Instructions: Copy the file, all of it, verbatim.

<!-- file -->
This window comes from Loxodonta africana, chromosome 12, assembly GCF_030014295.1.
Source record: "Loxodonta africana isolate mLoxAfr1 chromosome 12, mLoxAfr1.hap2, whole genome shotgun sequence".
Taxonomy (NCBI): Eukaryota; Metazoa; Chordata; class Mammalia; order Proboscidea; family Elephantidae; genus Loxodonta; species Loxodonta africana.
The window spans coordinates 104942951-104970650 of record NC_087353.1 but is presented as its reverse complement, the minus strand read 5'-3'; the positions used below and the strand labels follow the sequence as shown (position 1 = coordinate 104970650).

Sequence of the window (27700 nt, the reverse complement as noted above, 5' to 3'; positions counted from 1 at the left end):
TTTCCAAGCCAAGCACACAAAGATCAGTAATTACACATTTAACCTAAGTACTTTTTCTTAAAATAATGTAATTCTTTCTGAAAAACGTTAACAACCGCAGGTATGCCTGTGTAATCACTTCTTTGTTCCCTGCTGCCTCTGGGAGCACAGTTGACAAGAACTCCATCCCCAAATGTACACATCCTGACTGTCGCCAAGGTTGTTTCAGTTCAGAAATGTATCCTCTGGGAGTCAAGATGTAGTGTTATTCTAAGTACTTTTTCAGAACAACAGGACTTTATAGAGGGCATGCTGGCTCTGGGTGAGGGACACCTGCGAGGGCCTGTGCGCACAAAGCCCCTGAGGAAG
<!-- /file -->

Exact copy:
This window comes from Loxodonta africana, chromosome 12, assembly GCF_030014295.1.
Source record: "Loxodonta africana isolate mLoxAfr1 chromosome 12, mLoxAfr1.hap2, whole genome shotgun sequence".
Taxonomy (NCBI): Eukaryota; Metazoa; Chordata; class Mammalia; order Proboscidea; family Elephantidae; genus Loxodonta; species Loxodonta africana.
The window spans coordinates 104942951-104970650 of record NC_087353.1 but is presented as its reverse complement, the minus strand read 5'-3'; the positions used below and the strand labels follow the sequence as shown (position 1 = coordinate 104970650).

Sequence of the window (27700 nt, the reverse complement as noted above, 5' to 3'; positions counted from 1 at the left end):
TTTCCAAGCCAAGCACACAAAGATCAGTAATTACACATTTAACCTAAGTACTTTTTCTTAAAATAATGTAATTCTTTCTGAAAAACGTTAACAACCGCAGGTATGCCTGTGTAATCACTTCTTTGTTCCCTGCTGCCTCTGGGAGCACAGTTGACAAGAACTCCATCCCCAAATGTACACATCCTGACTGTCGCCAAGGTTGTTTCAGTTCAGAAATGTATCCTCTGGGAGTCAAGATGTAGTGTTATTCTAAGTACTTTTTCAGAACAACAGGACTTTATAGAGGGCATGCTGGCTCTGGGTGAGGGACACCTGCGAGGGCCTGTGCGCACAAAGCCCCTGAGGAAG